PRESERVATION OF OUR FORESTS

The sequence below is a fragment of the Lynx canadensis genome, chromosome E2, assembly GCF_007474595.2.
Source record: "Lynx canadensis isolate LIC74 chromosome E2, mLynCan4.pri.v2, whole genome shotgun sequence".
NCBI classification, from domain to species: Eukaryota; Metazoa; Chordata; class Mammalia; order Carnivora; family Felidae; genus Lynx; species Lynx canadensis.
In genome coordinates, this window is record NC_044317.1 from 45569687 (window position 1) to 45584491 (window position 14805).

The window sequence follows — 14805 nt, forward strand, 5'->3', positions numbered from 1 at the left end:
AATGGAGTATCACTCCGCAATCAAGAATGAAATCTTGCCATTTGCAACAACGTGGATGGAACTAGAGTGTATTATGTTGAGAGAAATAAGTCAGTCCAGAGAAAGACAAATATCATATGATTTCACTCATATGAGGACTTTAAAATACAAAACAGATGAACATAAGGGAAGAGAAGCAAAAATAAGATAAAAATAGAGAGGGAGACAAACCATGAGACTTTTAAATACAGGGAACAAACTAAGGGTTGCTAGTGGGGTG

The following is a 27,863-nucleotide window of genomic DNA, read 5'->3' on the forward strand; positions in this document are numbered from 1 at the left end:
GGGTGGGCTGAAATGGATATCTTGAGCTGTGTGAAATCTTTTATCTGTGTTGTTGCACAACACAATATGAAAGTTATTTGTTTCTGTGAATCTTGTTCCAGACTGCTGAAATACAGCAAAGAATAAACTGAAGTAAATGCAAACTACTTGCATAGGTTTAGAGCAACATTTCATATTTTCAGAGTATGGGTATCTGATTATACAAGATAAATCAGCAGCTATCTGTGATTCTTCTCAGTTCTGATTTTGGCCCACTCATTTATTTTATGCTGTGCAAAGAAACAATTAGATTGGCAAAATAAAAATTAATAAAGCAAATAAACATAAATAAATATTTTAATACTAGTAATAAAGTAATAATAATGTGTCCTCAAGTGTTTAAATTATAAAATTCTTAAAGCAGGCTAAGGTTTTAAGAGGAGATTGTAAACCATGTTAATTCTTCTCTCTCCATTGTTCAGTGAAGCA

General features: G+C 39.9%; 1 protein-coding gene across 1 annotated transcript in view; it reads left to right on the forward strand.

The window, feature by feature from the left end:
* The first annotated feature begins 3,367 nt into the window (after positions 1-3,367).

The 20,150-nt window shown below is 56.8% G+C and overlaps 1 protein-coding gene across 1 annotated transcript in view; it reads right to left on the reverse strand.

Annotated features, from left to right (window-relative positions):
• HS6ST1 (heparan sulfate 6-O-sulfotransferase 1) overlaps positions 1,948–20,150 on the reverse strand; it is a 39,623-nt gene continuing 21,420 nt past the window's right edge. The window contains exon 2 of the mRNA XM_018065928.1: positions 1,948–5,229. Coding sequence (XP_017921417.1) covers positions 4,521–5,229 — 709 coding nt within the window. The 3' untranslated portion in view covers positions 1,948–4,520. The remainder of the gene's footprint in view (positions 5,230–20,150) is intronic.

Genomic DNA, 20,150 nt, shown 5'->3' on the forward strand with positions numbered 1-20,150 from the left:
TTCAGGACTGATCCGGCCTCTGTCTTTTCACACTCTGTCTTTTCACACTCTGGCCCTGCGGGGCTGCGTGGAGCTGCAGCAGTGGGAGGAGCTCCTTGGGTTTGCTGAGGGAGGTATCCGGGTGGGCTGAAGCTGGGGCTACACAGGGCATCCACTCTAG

The study of forestry is at last beginning to assume the importance it deserves and is being taken up in earnest by the Federal government, several of the States and one or two of our largest institutes of learning. It is no new study. With a few exceptions, notably those of Russia and Turkey, the study is practised by every civilised country in the world. On this continent, the Dominion of Canada has long enjoyed good forest laws and has now 203,500,000 acres out of its nearly 800,000,000 woodland areas made “forest reserves,” of which 100,000,000 acres are in British Columbia. A forest office in the Department of the Interior has been established since 1899 and a protective service of fire-ranges organised with good results in some of the Dominion lands since 1901, while farmers and others, particularly in the central prairie regions have been supplied free of charge with 7,000,000 seedlings for forest plantation. Such a course, wherever tried, has been found to pay and to pay best where the most money is expended in applying it. Up to the present the United States is very far behind in the amount it lays out on the management of the National and State forests; but it is improving in this respect and with returns proportionately good. Where the forests are depleted and the land left bare of trees, the results are disastrous. There follow floods and freshets which swecp away the soil from the mountain sides, leaving them totally bare and increasing the danger from even greater floods. In the plains the arable soil is swept away or covered with debris that is destructive to vegetation—to say nothing of the loss incurred by the ruin of buildings, the drowning of stock, and the submerging or uprooting of growing crops or stored grain. In France, where towards the end of the eighteenth century large areas were cleared of forests, two-thirds of the European torrents occur in the 1,462 brooks and mountain streams that are considered dangerous, and something like 1,000,000 acres of mountain slopes arc exposed to erosion by floods in these streams and at least as many more of the flat land below. In Switzerland, severe floods in 1830, 1834 and 1868 caused such pecuniary loss that the Bund had to take the matter in hand and assume the supervision of the water and forest police in the High Alps above a certain elevation, and see to the work of engineering and reforesting for the control of the Alpine torrents, with the most beneficial results. In Austria the work is carried on, especially in the Tyrol, under the direction of the “forest protective service,” which was first created for that region in 1851 and afterwards extended to the rest of the empire and Hungary, as a consequence of the 1851 floods in the Tyrolese Alps. In Norway, Sweden and Denmark the forests are under State protection, with special regard to forest fires. In Russia, which has not been forced to it by present necessity, the subject, while notstudied scientifically, has not been neglected. The czars of 250 years ago attempted to settle property rights and guard against fire and theft. Peter the Great, with an eye to shipbuilding, insisted on the more careful use of the forests. After the abolition of serfdom, from 1861 to t888, that liberated population kept on doing so much damage to the forests that strict laws had to be passed for the conservation of forests public and private in European Russia. In 1903 these laws were made applicable to the Caucasus, the Trans-Caucasus and other southern Provinces. A forest-protection committee was appointed by the government in each Province, which directs all operations in forestry, and will procure without charge expert advice and seedlings for the owners of private forests. The worst effects of deforestation were suffered in the southern districts near the steppes, where the soil and stream-flow had been gravely hurt by promiscuous and unscientific clearings. Protection forests in Russia are those which hold shifting sands or protect the shores of rivers, canals and other waters, as well as those which serve to prevent erosion and avalanches in the mountain districts. In Finland where 50,000,000 acres—sixty-three per cent, of the whole land area—is in forest and mostly belongs to the State, all that is done in the wav of conservation is to restrict waste and fires. Clearing along waters adapted for fishing, as well as clearing more than 12 acres anywhere, without providing for new growth arc forbidden by law. In British India 180,000,000 acres—about twenty-four per cent, of British territory is under England’s control. Of this something about 149,000,000 acres chiefly forest are directly under State control. The remaining 600,000 sq. miles are made up of native States under Great Britain as suzerain. Some of these have twenty-four per cent, under forest. The British-controled forests are reserved, protected itnclassed, only the reserved— 9.5 per cent.—being permanent. Owing to the peculiar conditions existing in India, forestry work is carried on with great difficulty. Yet the Indian forest service is one of the most efficient in the world, even although it has to contend against the trouble caused by the vast size of the country, the variety of climates, the habits of waste, tbe fire-loss, the arid and desert area, the floods, the stress laid upon grazing, the possibilities of irrigation (30,000,000 acres of the cultivated acreage depending upon it), and the extent of the national forests (149,000,000 acres as against 160,000,000 in the United States). Forest fires used to be very destructive in India, but not since i860, when protective measures were inaugurated. Today 3,500,000 acres—or 36 per cent, of the area of reserved State forests—is now effectively protected against fire—an area which is being steadily increased. Japan has nearly 58,000,000 acres—59 per cent, of its total area under forests, of which the State owns nearly 33,000,000 acres (56.8 per cent.); the crown, nearly 5,250,000 (9.1 per cent.) ; municipalities, more than 4,250,000 (7.5 per cent.) ; shrines and temples, nearly 500,000 (0.7 per cent.) ; private forests have been controled under the old Japanese feudal system and the rule of the Mikado. Before the Christian era and during the early Christian cen turies forest-planting in water sheds to prevent floods was enforced by frequent edicts, and the felling of trees was supervised by provincial officers. The “reserve” forests are guarded from the reckless felling of trees which would expose the soil to injury. The “available” forests are to be developed to their fullest capacity as a source of wealth for the country. Forestry is now a home and no longer a foreign study in Japan. Italy has suffered extremely from the ruin which follows the removal of protective forests. One-third of all the land is unproductive, and, though some of this area may be made to support forest growth, one-fourth of it is beyond reclamation, mainly as the result of cleared hillsides and the pasturing of goats. The rivers are dry in summer; in spring they are wild torrents; and the floods, brown with the soil of the hillsides, bury the fertile lowland fields. The hills are scored where the rains have loosened the soil, and landslides have left exposed the sterile rocks, on which no vegetation finds a foothold. Such floods as that of 1897, near Bologna, which did over $1,000,000 damage, destroy property and life. The dearth of wood and especially the great need of protection forests to control stream flow have brought some excellent forest laws. There are some 10,000,000 acres of forest—nearly 15 per cent, of the land area, of which the State owns only 4 per cent.; commercial forests cover 43 per cent.; private forests, 53 per cent. Most are exceedingly poor; and not less than 500,000 acres must lie planted, at a cost of at least $12,000,000, before the destructive torrents brought on by stripping and over-grazing on the hillsides, can be controled. Spain has about 12,000,000 acres under forest—practically all State land. The country has suffered very greatly from destructive floods, caused by insufficient forestcover, and though it has enacted good laws enough for the conservation of the wooded tracts of the kingdom, they are not observed. Portugal is in a much better condition, so far as regards its forests and their conservation. Roumania and the Bulgarian provinces are studying forestplanting in Germany, Austria and France, and Roumania has reclaimed 18.030,000 acres of sand dunes by forest-planting and forested 9.000 acres of other land. The forest nurseries in which the stock is grown covers 330 acres. China holds a unique position as the only civilised country which has persistently destroyed its forests. What forestrv has done in other countries stands out in bold relief against the background of China, whose hills have been largely stripped clean of all vegetation, and whose soil is almost completely at the mercy of the floods. Trees have been left only where they could not be reached. Nowhere in the world is the forest cleaned off down to the very soil as it is in China. When the trees are gone, the saplings, the shrubs, and even the herbage are taken. A dearth of wood is not the only forlorn result of forest devastation; a dearth of water and the ruin of the soil follow in its train. In western China, where forest destruction is not yet complete, enough vegetation covers the mountains to retard the run-off of the rains and return sufficient moisture to lower levels, where it can be reached by the roots of crops and where springs are numerous. But on the waste bills of eastern China the rains rush off from the barren surfaces, flooding the valleys, ruining the fields, and destroying towns and villages. No water is retained at the higher levels, so that none is fed underground to the lower soils or to the springs. As a result, even on the plains the water-level is too far beneath the surface to be used. Without irrigation and the ingenious terracing of hillsides, by which the rains are made to wash the soil into thousands of miniature fields whose edges are propped up by walls, agriculture would be entirely impossible. Even irrigation calls for the immense labor of drawing the needed water from wells. The Chinese, by forest-waste, have brought upon themselves two costly calamities—floods and water famine. The forest school just opened at Mukden is the first step in the direction of repairing this waste so far as it now may be repaired. In Turkey there are large and valuable forests—5,000,000 acres, at least, being in Macedonia alone. The Turkish empire, however, is without forestry; much of the forest land is difficult of access; the rest of it is devastated. The German empire has nearly 35,000,000 acres of forest, of which 31.9 per cent, belongs to the State; 1.8 per cent, to the crown; 16.1 per cent, to communities; 46.5 per cent, to private persons; 1.6 per cent, to corporations; the remainder to institutions and associations. There has been a considerable amount of forestwaste within its limits; and, in addition to the wood-supply question, Germany has hud forced to undertake forestry through the need of protecting agriculture and stream-flow. The troubles which France was having with her mountain torrents opened the eyes of the Germans to the dangers from floods in their own land. As a result, the maintenance of protective forests was provided for by Bavaria in 1852, by Prussia in 1875, and by Wiirttemberg in 1879, Each State of the German federation administers its own forests; all practice forestry with success. The Prussian forests cover nearly 7,000,000 acres; those of Saxony, 430,000. Great success, also, has followed the study and practice of forestry in the smaller States.